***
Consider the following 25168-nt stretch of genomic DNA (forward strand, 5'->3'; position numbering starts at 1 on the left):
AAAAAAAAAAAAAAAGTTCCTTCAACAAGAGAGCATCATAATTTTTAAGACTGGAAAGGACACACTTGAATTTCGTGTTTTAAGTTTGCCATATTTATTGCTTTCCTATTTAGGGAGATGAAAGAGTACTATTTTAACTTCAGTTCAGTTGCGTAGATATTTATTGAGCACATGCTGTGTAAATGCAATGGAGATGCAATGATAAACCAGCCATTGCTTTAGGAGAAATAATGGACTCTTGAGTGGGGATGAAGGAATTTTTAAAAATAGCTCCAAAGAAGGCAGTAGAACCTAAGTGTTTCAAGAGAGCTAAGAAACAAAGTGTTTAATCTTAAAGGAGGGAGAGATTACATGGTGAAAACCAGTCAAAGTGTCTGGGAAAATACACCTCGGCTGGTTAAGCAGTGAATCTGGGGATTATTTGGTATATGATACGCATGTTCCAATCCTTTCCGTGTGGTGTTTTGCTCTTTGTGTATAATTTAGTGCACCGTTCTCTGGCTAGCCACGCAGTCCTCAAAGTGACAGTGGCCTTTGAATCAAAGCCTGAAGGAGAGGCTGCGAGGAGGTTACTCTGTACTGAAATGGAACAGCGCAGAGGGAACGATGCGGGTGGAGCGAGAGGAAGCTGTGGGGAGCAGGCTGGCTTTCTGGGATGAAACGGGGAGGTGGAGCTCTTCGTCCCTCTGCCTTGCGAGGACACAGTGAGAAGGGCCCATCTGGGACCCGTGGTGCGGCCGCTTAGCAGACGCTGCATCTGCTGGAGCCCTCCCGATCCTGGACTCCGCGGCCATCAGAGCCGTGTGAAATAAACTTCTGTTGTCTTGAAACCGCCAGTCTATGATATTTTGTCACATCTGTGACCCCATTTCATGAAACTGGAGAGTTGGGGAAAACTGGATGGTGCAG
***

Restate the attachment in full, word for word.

Consider the following 25168-nt stretch of genomic DNA (forward strand, 5'->3'; position numbering starts at 1 on the left):
AAAAAAAAAAAAAAAGTTCCTTCAACAAGAGAGCATCATAATTTTTAAGACTGGAAAGGACACACTTGAATTTCGTGTTTTAAGTTTGCCATATTTATTGCTTTCCTATTTAGGGAGATGAAAGAGTACTATTTTAACTTCAGTTCAGTTGCGTAGATATTTATTGAGCACATGCTGTGTAAATGCAATGGAGATGCAATGATAAACCAGCCATTGCTTTAGGAGAAATAATGGACTCTTGAGTGGGGATGAAGGAATTTTTAAAAATAGCTCCAAAGAAGGCAGTAGAACCTAAGTGTTTCAAGAGAGCTAAGAAACAAAGTGTTTAATCTTAAAGGAGGGAGAGATTACATGGTGAAAACCAGTCAAAGTGTCTGGGAAAATACACCTCGGCTGGTTAAGCAGTGAATCTGGGGATTATTTGGTATATGATACGCATGTTCCAATCCTTTCCGTGTGGTGTTTTGCTCTTTGTGTATAATTTAGTGCACCGTTCTCTGGCTAGCCACGCAGTCCTCAAAGTGACAGTGGCCTTTGAATCAAAGCCTGAAGGAGAGGCTGCGAGGAGGTTACTCTGTACTGAAATGGAACAGCGCAGAGGGAACGATGCGGGTGGAGCGAGAGGAAGCTGTGGGGAGCAGGCTGGCTTTCTGGGATGAAACGGGGAGGTGGAGCTCTTCGTCCCTCTGCCTTGCGAGGACACAGTGAGAAGGGCCCATCTGGGACCCGTGGTGCGGCCGCTTAGCAGACGCTGCATCTGCTGGAGCCCTCCCGATCCTGGACTCCGCGGCCATCAGAGCCGTGTGAAATAAACTTCTGTTGTCTTGAAACCGCCAGTCTATGATATTTTGTCACATCTGTGACCCCATTTCATGAAACTGGAGAGTTGGGGAAAACTGGATGGTGCAG